IT has good reason to demand standardization in SaaS, IaaS and PaaS offerings. But what's interesting is that vendors themselves are just as interested, and in many cases, are driving standards efforts.
Standards for cloud portability ideally will enable IT to port applications and data from one provider to another. There are three potential components of portability: data (for all cloud services), configuration (for most cloud services) and images (for IaaS services). Let's look at these by service type.
>> SaaS: Portability with SaaS is fairly straightforward: Either you can export data and configuration from a provider or you can't. Unfortunately, whether export capabilities actually prevent vendor lock-in isn't quite as clear. Can you export the data in a timely and reasonable fashion? Can your alternative vendor import the exported data? While the DataPortability Project promotes standards and policies around data transfers, it's in early stages. Expect to do application-specific investigative legwork.
>> IaaS: An IaaS deployment consists of data, virtual machine images and server configuration, including software installed on the image after launch. IaaS vendors, by definition, export data, so the only question is, how difficult will the process be? Exporting 500 GB from a database running on an IaaS virtual machine to another major vendor is fairly simple, but it may take the better part of a day. On the other hand, when exporting 500 GB of records from a cloud database-as-a-service (like DynamoDB), the transform and load process into another vendor's service (assuming such a service exists) is hit or miss, and it also may take much longer. There aren't any significant standards in data portability for IaaS vendors at this point.
There is, however, a fairly clear standard for image portability: Open Virtualization Format, released by the Distributed Management Task Force and created by Dell, HP, IBM, Microsoft, VMware and XenSource. Still, "really large image sizes break down the standard," warns Michael Biddick, CEO of Fusion PPT and an InformationWeek contributor. "And if you're moving among different hypervisors, you have to make some changes to the OVF files to make the images work." That said, OVF is about as mature a cloud standard as you'll find and, generally speaking, does deliver on image portability.
>> PaaS: While using PaaS can expose you to some lock-in risk because these vendors tend to rely on one IaaS provider, migrating shouldn't be difficult. In an ideal PaaS deployment, you bring your own code and data and rely on the PaaS vendor for the server configuration that you would have had to do yourself with IaaS, so switching PaaS services should be simple. How well that theory matches reality depends on your vendor. Heroku, for example, presents a fairly straightforward export path, whereas Google App Engine's data extraction process is painful in comparison. The good news is that a number of leading technology vendors, including Oracle, Rackspace and Red Hat have, through the standards body Oasis, proposed the Cloud Application Management for Platforms spec, which is designed to make porting applications among PaaS vendors much easier.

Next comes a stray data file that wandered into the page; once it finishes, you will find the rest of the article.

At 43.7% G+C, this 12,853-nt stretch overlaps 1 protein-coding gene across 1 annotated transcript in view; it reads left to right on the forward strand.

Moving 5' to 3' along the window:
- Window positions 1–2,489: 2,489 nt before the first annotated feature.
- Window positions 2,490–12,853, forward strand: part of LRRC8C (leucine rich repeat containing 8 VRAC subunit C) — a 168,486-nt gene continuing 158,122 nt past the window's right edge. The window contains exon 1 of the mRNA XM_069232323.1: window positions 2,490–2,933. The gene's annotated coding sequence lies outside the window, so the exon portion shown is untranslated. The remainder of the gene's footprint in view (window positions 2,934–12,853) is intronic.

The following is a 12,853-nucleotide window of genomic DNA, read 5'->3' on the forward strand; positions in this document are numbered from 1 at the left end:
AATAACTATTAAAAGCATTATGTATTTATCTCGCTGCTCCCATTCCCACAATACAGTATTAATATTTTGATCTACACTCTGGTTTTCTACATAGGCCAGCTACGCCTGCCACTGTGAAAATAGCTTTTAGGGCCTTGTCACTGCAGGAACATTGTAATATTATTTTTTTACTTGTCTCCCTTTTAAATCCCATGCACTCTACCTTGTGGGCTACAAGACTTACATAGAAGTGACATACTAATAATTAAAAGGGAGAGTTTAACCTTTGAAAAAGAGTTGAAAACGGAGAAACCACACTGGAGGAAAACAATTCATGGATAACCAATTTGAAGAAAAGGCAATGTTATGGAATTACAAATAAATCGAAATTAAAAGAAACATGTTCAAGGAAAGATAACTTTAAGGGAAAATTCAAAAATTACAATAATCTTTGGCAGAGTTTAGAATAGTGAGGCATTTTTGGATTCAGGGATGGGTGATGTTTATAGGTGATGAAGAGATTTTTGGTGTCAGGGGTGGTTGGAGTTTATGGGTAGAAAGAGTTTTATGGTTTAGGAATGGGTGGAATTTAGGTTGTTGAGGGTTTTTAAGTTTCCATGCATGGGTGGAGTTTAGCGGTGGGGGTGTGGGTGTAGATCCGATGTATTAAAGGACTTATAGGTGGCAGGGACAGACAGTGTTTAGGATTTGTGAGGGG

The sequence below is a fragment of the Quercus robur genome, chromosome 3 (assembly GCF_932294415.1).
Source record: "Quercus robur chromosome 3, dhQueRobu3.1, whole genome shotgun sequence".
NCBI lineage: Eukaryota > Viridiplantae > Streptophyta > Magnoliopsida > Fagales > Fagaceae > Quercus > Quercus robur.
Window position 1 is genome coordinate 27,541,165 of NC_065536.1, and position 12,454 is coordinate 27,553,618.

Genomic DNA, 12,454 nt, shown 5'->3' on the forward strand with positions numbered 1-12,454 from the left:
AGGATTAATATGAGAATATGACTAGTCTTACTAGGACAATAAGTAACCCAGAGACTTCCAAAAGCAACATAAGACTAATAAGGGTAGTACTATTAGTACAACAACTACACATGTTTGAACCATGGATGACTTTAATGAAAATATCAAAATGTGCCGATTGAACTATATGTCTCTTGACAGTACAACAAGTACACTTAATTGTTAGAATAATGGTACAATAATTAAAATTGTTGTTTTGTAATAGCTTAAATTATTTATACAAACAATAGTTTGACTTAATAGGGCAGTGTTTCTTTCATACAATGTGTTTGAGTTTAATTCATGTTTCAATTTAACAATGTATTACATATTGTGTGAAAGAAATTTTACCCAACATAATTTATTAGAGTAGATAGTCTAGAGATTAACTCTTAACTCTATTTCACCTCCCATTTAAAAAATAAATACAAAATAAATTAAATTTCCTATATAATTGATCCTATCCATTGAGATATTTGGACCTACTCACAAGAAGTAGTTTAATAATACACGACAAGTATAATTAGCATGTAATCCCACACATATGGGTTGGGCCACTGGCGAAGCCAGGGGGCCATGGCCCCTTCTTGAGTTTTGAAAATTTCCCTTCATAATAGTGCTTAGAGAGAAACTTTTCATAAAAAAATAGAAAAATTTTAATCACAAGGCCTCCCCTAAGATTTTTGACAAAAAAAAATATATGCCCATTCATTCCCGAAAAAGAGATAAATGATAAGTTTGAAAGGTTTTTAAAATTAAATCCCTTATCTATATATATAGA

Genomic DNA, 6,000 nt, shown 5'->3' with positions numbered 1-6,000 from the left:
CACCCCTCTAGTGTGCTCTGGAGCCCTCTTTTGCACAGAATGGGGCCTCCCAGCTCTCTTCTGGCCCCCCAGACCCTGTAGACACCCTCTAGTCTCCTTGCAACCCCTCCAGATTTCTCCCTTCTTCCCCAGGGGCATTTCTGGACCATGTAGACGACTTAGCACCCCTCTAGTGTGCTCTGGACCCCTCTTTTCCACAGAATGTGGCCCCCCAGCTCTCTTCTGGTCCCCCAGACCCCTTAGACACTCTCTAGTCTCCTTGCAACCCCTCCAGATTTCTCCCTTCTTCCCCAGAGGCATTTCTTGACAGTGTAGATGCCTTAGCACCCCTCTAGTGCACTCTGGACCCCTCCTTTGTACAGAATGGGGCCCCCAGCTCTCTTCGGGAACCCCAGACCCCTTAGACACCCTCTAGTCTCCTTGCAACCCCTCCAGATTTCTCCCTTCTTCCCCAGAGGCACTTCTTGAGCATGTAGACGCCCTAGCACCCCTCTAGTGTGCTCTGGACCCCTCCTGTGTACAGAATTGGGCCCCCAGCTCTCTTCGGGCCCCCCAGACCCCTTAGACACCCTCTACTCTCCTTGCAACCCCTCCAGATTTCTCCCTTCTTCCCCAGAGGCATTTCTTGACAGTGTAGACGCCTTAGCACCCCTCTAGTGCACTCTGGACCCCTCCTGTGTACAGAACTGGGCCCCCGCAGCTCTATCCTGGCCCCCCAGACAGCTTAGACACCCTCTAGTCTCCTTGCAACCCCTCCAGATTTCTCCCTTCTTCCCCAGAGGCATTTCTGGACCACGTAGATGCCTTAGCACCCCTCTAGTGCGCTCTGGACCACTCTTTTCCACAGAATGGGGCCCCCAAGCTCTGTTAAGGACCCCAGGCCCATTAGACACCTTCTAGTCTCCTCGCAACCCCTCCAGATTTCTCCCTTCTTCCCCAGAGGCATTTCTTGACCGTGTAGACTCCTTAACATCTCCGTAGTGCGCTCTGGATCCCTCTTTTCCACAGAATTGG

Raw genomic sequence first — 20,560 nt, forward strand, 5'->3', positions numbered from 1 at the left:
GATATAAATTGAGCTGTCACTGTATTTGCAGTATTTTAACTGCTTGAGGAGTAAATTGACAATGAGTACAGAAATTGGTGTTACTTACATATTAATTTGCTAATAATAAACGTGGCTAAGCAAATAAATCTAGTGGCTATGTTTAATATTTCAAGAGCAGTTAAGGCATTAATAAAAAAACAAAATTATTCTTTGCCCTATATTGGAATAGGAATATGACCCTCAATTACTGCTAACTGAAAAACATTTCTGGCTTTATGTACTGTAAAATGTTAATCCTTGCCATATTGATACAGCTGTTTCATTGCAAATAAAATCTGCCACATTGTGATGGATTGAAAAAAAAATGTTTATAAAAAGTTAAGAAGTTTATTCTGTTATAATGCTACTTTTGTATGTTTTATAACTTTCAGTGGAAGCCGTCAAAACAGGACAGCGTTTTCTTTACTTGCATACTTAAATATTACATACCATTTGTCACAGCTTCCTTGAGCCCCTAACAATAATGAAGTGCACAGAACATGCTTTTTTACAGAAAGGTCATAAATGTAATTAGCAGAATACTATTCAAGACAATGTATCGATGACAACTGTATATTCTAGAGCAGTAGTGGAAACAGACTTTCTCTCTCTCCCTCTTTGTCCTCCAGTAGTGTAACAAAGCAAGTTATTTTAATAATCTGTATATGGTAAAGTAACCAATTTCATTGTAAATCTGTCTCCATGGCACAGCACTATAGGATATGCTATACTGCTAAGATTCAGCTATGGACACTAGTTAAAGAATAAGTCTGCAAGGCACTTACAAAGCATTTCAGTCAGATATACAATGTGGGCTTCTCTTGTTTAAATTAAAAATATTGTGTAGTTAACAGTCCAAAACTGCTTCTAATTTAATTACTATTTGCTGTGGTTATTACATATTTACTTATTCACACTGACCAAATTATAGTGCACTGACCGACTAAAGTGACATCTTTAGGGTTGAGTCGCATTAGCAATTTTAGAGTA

Here we're talking the ability to share cloud services across multiple environments, including a company's own data center, using a private cloud architecture or colocated, noncloud services. Some of the strongest cloud standards have sprung up around identity and access management (IAM) in particular, enabling single sign-on and eliminating the need to control access from multiple management interfaces. IAM dramatically simplifies rolling out new services. There are three main standards in cloud IAM:
>> Security Assertion Markup Language, from Oasis, allows cloud applications to leverage the authentication approaches a company is already is using.
>> System for Cross-domain Identity Management, created by Google, WebEx and Salesforce.com but now under the IETF's auspices, lets cloud applications use directory information from within the enterprise to provide information on user and group permissions within cloud applications.
>> OAuth, originally by Twitter and Google but also now under the IETF, allows cloud users to extend access to resources that they control to other cloud services. For example, you can use OAuth to give LinkedIn access to your Twitter account so that LinkedIn can tweet for you.
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